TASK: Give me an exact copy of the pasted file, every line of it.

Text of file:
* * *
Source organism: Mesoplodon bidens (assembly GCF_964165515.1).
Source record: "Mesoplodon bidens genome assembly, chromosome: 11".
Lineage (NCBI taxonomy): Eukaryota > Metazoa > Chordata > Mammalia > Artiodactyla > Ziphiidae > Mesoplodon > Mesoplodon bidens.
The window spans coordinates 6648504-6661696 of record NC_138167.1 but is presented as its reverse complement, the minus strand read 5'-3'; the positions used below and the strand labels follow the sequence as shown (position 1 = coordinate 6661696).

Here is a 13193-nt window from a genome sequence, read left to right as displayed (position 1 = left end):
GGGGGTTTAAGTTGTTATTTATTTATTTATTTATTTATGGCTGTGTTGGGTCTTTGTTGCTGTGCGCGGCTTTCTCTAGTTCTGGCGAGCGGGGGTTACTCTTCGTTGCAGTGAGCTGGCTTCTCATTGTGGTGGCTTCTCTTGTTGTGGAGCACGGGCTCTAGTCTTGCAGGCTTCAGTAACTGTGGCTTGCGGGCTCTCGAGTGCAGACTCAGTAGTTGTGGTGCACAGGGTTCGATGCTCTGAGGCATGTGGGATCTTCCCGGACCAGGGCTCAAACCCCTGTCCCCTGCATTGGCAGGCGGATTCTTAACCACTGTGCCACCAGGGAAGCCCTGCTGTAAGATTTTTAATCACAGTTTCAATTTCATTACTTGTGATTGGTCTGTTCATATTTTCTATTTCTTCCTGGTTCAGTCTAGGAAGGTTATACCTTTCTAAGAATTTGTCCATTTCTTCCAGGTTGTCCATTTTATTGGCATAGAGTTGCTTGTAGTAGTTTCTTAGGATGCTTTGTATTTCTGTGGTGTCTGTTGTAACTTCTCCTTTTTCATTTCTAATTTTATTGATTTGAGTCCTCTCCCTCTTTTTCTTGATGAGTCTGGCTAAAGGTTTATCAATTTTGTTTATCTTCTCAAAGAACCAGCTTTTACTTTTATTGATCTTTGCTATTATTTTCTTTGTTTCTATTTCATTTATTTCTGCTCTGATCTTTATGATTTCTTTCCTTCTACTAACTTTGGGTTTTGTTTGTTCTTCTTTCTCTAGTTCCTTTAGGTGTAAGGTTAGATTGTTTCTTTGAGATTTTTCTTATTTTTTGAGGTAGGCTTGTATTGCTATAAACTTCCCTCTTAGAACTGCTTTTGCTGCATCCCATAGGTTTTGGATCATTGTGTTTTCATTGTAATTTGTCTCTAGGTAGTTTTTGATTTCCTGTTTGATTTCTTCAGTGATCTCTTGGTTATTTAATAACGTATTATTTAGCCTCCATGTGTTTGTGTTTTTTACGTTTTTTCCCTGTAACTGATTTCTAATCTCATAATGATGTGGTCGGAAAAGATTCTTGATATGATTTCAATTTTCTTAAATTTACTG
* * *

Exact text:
Source organism: Mesoplodon bidens (assembly GCF_964165515.1).
Source record: "Mesoplodon bidens genome assembly, chromosome: 11".
Lineage (NCBI taxonomy): Eukaryota > Metazoa > Chordata > Mammalia > Artiodactyla > Ziphiidae > Mesoplodon > Mesoplodon bidens.
The window spans coordinates 6648504-6661696 of record NC_138167.1 but is presented as its reverse complement, the minus strand read 5'-3'; the positions used below and the strand labels follow the sequence as shown (position 1 = coordinate 6661696).

Here is a 13193-nt window from a genome sequence, read left to right as displayed (position 1 = left end):
GGGGGTTTAAGTTGTTATTTATTTATTTATTTATTTATGGCTGTGTTGGGTCTTTGTTGCTGTGCGCGGCTTTCTCTAGTTCTGGCGAGCGGGGGTTACTCTTCGTTGCAGTGAGCTGGCTTCTCATTGTGGTGGCTTCTCTTGTTGTGGAGCACGGGCTCTAGTCTTGCAGGCTTCAGTAACTGTGGCTTGCGGGCTCTCGAGTGCAGACTCAGTAGTTGTGGTGCACAGGGTTCGATGCTCTGAGGCATGTGGGATCTTCCCGGACCAGGGCTCAAACCCCTGTCCCCTGCATTGGCAGGCGGATTCTTAACCACTGTGCCACCAGGGAAGCCCTGCTGTAAGATTTTTAATCACAGTTTCAATTTCATTACTTGTGATTGGTCTGTTCATATTTTCTATTTCTTCCTGGTTCAGTCTAGGAAGGTTATACCTTTCTAAGAATTTGTCCATTTCTTCCAGGTTGTCCATTTTATTGGCATAGAGTTGCTTGTAGTAGTTTCTTAGGATGCTTTGTATTTCTGTGGTGTCTGTTGTAACTTCTCCTTTTTCATTTCTAATTTTATTGATTTGAGTCCTCTCCCTCTTTTTCTTGATGAGTCTGGCTAAAGGTTTATCAATTTTGTTTATCTTCTCAAAGAACCAGCTTTTACTTTTATTGATCTTTGCTATTATTTTCTTTGTTTCTATTTCATTTATTTCTGCTCTGATCTTTATGATTTCTTTCCTTCTACTAACTTTGGGTTTTGTTTGTTCTTCTTTCTCTAGTTCCTTTAGGTGTAAGGTTAGATTGTTTCTTTGAGATTTTTCTTATTTTTTGAGGTAGGCTTGTATTGCTATAAACTTCCCTCTTAGAACTGCTTTTGCTGCATCCCATAGGTTTTGGATCATTGTGTTTTCATTGTAATTTGTCTCTAGGTAGTTTTTGATTTCCTGTTTGATTTCTTCAGTGATCTCTTGGTTATTTAATAACGTATTATTTAGCCTCCATGTGTTTGTGTTTTTTACGTTTTTTCCCTGTAACTGATTTCTAATCTCATAATGATGTGGTCGGAAAAGATTCTTGATATGATTTCAATTTTCTTAAATTTACTG